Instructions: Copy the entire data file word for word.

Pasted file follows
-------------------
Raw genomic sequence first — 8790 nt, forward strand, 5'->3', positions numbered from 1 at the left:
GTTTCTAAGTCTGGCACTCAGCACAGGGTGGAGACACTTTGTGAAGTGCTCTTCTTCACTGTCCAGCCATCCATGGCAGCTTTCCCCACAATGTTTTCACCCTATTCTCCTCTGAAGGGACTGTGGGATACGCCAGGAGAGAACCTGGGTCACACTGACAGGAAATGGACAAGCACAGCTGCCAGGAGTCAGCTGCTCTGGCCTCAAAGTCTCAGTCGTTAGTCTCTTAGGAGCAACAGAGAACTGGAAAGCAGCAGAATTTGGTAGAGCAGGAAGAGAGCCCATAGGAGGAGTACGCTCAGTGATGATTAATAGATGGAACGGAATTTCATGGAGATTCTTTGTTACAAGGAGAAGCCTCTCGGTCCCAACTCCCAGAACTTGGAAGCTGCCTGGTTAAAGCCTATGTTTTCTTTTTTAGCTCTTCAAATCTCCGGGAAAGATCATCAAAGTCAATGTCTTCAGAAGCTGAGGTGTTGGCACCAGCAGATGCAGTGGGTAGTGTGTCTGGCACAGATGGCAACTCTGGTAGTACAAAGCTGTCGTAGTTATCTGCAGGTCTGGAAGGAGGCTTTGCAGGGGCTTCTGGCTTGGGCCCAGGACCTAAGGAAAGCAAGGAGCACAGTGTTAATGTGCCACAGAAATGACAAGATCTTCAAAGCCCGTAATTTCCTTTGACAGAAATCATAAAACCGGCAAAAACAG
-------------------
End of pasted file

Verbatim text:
Raw genomic sequence first — 8790 nt, forward strand, 5'->3', positions numbered from 1 at the left:
GTTTCTAAGTCTGGCACTCAGCACAGGGTGGAGACACTTTGTGAAGTGCTCTTCTTCACTGTCCAGCCATCCATGGCAGCTTTCCCCACAATGTTTTCACCCTATTCTCCTCTGAAGGGACTGTGGGATACGCCAGGAGAGAACCTGGGTCACACTGACAGGAAATGGACAAGCACAGCTGCCAGGAGTCAGCTGCTCTGGCCTCAAAGTCTCAGTCGTTAGTCTCTTAGGAGCAACAGAGAACTGGAAAGCAGCAGAATTTGGTAGAGCAGGAAGAGAGCCCATAGGAGGAGTACGCTCAGTGATGATTAATAGATGGAACGGAATTTCATGGAGATTCTTTGTTACAAGGAGAAGCCTCTCGGTCCCAACTCCCAGAACTTGGAAGCTGCCTGGTTAAAGCCTATGTTTTCTTTTTTAGCTCTTCAAATCTCCGGGAAAGATCATCAAAGTCAATGTCTTCAGAAGCTGAGGTGTTGGCACCAGCAGATGCAGTGGGTAGTGTGTCTGGCACAGATGGCAACTCTGGTAGTACAAAGCTGTCGTAGTTATCTGCAGGTCTGGAAGGAGGCTTTGCAGGGGCTTCTGGCTTGGGCCCAGGACCTAAGGAAAGCAAGGAGCACAGTGTTAATGTGCCACAGAAATGACAAGATCTTCAAAGCCCGTAATTTCCTTTGACAGAAATCATAAAACCGGCAAAAACAG